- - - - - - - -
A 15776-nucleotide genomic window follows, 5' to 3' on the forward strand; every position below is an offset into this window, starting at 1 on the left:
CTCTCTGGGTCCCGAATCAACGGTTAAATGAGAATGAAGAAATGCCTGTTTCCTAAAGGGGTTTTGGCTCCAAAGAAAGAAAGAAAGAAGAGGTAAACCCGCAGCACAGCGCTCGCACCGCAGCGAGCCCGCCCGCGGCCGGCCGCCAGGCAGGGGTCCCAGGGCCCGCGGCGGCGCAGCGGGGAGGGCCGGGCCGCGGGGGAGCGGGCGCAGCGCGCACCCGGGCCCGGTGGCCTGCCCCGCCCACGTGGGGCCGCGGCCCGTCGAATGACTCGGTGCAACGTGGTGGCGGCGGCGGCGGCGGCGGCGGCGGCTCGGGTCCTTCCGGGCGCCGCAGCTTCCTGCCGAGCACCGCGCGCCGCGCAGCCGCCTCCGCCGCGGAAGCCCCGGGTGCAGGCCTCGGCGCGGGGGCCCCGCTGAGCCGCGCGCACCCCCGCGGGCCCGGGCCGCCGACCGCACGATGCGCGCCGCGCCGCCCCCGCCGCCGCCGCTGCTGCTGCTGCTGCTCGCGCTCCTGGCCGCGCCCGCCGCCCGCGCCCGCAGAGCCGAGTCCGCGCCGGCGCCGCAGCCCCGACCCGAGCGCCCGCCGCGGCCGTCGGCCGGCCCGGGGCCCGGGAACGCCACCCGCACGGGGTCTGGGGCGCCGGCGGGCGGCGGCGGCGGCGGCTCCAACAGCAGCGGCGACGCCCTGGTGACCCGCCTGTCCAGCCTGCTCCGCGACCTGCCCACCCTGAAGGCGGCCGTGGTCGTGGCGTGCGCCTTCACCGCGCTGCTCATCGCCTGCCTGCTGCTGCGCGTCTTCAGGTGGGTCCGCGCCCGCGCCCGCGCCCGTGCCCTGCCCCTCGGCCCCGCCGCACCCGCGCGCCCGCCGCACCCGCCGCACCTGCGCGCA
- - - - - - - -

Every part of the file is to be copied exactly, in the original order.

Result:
A 15776-nucleotide genomic window follows, 5' to 3' on the forward strand; every position below is an offset into this window, starting at 1 on the left:
CTCTCTGGGTCCCGAATCAACGGTTAAATGAGAATGAAGAAATGCCTGTTTCCTAAAGGGGTTTTGGCTCCAAAGAAAGAAAGAAAGAAGAGGTAAACCCGCAGCACAGCGCTCGCACCGCAGCGAGCCCGCCCGCGGCCGGCCGCCAGGCAGGGGTCCCAGGGCCCGCGGCGGCGCAGCGGGGAGGGCCGGGCCGCGGGGGAGCGGGCGCAGCGCGCACCCGGGCCCGGTGGCCTGCCCCGCCCACGTGGGGCCGCGGCCCGTCGAATGACTCGGTGCAACGTGGTGGCGGCGGCGGCGGCGGCGGCGGCGGCTCGGGTCCTTCCGGGCGCCGCAGCTTCCTGCCGAGCACCGCGCGCCGCGCAGCCGCCTCCGCCGCGGAAGCCCCGGGTGCAGGCCTCGGCGCGGGGGCCCCGCTGAGCCGCGCGCACCCCCGCGGGCCCGGGCCGCCGACCGCACGATGCGCGCCGCGCCGCCCCCGCCGCCGCCGCTGCTGCTGCTGCTGCTCGCGCTCCTGGCCGCGCCCGCCGCCCGCGCCCGCAGAGCCGAGTCCGCGCCGGCGCCGCAGCCCCGACCCGAGCGCCCGCCGCGGCCGTCGGCCGGCCCGGGGCCCGGGAACGCCACCCGCACGGGGTCTGGGGCGCCGGCGGGCGGCGGCGGCGGCGGCTCCAACAGCAGCGGCGACGCCCTGGTGACCCGCCTGTCCAGCCTGCTCCGCGACCTGCCCACCCTGAAGGCGGCCGTGGTCGTGGCGTGCGCCTTCACCGCGCTGCTCATCGCCTGCCTGCTGCTGCGCGTCTTCAGGTGGGTCCGCGCCCGCGCCCGCGCCCGTGCCCTGCCCCTCGGCCCCGCCGCACCCGCGCGCCCGCCGCACCCGCCGCACCTGCGCGCA